The Market Today
Virus Headlines Remain Focus with Cases Rising
by Craig Dismuke, Dudley Carter
Tracking Case Count: The number of cases continues to rise significantly globally (slide 3) and in the U.S. (slide 5). With only a handful of exceptions, every state in the U.S. is now averaging faster daily growth over the past seven days than they have over the past fourteen days (slide 8). Some of the increase in reported cases appears to be the result of increased testing (slide 20). The U.S. is now averaging over half-a-million tests per day. As a result, it appears that some cases which would not have previously risen to the level of concern to be detected, now are being detected. In determining the impact to the economy and the consumer psyche, it will now be critical to differentiate between cases and hospitalizations. Thus far, the number of hospitalizations has not seen the same acceleration as the case count has (slide 21). Hospitalizations may lag new cases given that cases are now likely being diagnosed earlier in the infection’s onset and bears watching closely.
Virus Headlines, Pending Sales, Regional Fed Index: The focus is expected to remain on the virus-related headlines. The May Pending Home Sales report (9:00 a.m. CT) is expected to show a 18.8% rebound in homes going under contract after falling 21.8% in April and 20.8% in March. There will also be one more June regional Fed report, the Dallas Fed Index, expected to show another partial rebound. The other regional Fed manufacturing reports have shown convincing evidence of stabilization in June activity.
Fedspeak: San Francisco Fed Bank President Daly and New York Bank President Williams are both scheduled to speak today.
Mixed Global Markets as Cases Continue to Climb: Global investors have lacked a consensus conviction in whether to buy or sell riskier assets on Monday after piling up losses last week in response to accelerating outbreaks across U.S. states. Asian markets closed sharply lower following steep declines last Friday in the U.S. spurred by announcements from Texas and Florida that they were closing bars in response to the spike in cases. European equities, however, were higher after fluctuating in and out of positive territory several times during morning trade. Despite a continued rise in U.S. infections over the weekend and California announcing that it too would close drinking establishments in some major cities, U.S. futures rebounded and were higher shortly after 7 a.m. CT.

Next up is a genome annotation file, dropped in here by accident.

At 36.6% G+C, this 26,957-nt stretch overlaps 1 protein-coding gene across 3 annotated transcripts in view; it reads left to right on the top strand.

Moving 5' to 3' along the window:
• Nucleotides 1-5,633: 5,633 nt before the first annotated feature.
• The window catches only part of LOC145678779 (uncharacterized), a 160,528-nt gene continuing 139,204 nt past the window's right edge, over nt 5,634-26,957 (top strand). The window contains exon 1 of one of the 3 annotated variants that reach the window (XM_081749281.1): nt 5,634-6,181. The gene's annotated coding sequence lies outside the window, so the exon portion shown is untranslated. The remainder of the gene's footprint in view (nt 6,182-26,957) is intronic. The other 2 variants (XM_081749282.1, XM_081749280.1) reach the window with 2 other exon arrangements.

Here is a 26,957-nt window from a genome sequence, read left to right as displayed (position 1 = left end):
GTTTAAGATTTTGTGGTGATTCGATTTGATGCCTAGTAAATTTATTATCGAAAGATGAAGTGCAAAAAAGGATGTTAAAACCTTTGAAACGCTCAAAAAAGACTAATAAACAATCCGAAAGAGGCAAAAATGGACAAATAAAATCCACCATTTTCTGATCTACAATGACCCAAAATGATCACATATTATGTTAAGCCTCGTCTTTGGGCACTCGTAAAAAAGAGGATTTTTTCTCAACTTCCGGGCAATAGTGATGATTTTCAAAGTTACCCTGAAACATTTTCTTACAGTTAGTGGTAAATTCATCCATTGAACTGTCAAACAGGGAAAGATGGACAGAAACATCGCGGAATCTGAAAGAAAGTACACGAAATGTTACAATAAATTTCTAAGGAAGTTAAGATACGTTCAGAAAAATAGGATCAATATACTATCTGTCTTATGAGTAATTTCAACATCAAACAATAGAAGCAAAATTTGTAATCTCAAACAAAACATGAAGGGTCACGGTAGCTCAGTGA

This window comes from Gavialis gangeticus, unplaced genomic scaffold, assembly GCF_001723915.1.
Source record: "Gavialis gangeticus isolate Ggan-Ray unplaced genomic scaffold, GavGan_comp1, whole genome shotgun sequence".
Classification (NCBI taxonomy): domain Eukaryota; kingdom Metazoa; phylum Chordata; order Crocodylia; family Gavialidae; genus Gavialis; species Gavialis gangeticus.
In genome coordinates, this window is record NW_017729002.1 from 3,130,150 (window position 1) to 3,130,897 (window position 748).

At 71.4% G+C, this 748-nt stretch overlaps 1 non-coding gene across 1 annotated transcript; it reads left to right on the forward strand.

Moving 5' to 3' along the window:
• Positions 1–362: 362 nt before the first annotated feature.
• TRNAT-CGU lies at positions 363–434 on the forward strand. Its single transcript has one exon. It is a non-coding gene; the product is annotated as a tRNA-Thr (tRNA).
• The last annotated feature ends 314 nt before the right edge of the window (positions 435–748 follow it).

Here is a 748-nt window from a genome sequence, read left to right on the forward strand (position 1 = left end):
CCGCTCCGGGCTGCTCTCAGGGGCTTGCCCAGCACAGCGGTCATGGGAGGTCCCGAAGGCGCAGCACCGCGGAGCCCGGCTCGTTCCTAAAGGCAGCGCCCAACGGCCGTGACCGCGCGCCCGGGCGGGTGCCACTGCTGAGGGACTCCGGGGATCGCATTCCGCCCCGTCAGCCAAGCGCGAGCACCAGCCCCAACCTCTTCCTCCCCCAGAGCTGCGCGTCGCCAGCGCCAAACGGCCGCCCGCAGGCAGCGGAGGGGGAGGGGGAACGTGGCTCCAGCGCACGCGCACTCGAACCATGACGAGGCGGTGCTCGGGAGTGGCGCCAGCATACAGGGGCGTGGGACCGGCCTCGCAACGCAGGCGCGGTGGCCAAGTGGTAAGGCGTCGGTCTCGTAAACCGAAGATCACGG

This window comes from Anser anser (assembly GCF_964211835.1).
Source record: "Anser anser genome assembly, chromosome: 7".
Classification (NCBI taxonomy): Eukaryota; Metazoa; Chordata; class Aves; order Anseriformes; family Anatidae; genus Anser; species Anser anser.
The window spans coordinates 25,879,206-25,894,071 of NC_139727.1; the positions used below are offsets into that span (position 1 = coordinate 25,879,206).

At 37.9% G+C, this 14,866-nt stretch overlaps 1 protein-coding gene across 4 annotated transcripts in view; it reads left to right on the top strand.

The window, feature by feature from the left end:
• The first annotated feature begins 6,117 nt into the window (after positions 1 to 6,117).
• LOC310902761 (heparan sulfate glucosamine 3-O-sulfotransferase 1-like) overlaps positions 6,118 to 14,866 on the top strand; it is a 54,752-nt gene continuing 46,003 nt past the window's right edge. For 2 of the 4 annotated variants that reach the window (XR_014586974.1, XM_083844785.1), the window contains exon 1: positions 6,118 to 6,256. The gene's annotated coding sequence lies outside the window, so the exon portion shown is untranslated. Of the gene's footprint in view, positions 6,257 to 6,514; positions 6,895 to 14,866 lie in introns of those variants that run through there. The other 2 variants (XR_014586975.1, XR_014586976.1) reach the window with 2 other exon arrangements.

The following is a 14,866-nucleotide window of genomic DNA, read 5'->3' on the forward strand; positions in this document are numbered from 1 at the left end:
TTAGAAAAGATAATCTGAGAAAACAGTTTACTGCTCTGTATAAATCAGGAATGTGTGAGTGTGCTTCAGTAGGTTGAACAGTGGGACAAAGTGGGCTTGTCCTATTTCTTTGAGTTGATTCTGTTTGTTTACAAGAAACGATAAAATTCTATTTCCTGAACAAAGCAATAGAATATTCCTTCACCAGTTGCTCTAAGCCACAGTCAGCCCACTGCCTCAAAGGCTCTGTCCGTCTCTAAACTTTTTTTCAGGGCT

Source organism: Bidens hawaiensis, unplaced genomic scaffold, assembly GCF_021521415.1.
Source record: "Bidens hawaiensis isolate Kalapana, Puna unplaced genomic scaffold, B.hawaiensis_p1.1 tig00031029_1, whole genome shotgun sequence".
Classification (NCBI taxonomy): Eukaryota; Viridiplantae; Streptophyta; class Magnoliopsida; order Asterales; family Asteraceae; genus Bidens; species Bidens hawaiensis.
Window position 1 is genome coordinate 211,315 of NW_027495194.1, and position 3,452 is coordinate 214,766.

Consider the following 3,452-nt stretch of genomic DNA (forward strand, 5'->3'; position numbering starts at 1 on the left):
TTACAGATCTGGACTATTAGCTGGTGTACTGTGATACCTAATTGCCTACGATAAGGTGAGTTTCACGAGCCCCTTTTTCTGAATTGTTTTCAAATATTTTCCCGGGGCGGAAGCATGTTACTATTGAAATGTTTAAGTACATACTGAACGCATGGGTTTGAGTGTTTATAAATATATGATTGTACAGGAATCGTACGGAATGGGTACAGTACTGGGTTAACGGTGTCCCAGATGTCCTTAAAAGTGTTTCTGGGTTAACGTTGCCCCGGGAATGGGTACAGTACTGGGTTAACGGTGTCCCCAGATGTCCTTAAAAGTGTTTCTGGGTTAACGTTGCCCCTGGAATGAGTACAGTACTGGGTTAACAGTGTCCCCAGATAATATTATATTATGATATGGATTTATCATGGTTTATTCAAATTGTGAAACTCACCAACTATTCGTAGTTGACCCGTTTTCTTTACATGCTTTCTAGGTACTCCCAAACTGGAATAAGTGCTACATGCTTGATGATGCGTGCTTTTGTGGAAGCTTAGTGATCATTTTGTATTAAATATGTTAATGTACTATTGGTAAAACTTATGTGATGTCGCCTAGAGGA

Longer Treasury Yields Tick Up amid Uncertain Risk Recovery: The uneven performances reflect uncertainty about whether the rise in cases could cause local governments to reimpose restrictions that could cut short reopening of economies and signs of recovery. While both were slightly weaker than expected, retail sales rose in Japan in May and economic confidence improved across the European Union in June. A slate of important U.S. economic reports scheduled for this week are expected to show continued improvement across multiple sectors of the economy in May and June. Firmer risk sentiment was also evident in the weaker Dollar and higher oil prices, although Treasury yields were mixed and little changed. At 7:30 a.m. CT, the 2-year yield had declined 0.2 bps to 0.16% while the 10-year yield had added 1.1 bps to 0.65%.
ICYMI – June 26, 2020 Weekly Market Recap: Treasury yields and equities pulled back last week as accelerating outbreaks in major U.S. states led to a couple taking a step back from reopening and raised questions about the sustainability of broader recovery. On the economic front, the housing data was mixed while broader activity surveys showed some continued improvement in June. Jobless claims offered mixed signals about the status of the labor market while a spending recovery combined with lower federal recovery payments pulled the savings rate down from stratospheric levels. Reports on inventories and trade weighed on 2Q growth estimates However, the focus was on accelerating cases in the U.S. Arizona, California, Texas, Florida, and Oklahoma were among the states which set multiple daily records for new infections as focus shifted to testing positivity and hospitalizations. On Friday, governors from Texas and Florida shut down bars and paused any further reopening plans. For the week, the S&P 500 fell 2.9 % while the 10-year yield dropped 5.2 bps to 0.64%. Click here to view the full recap.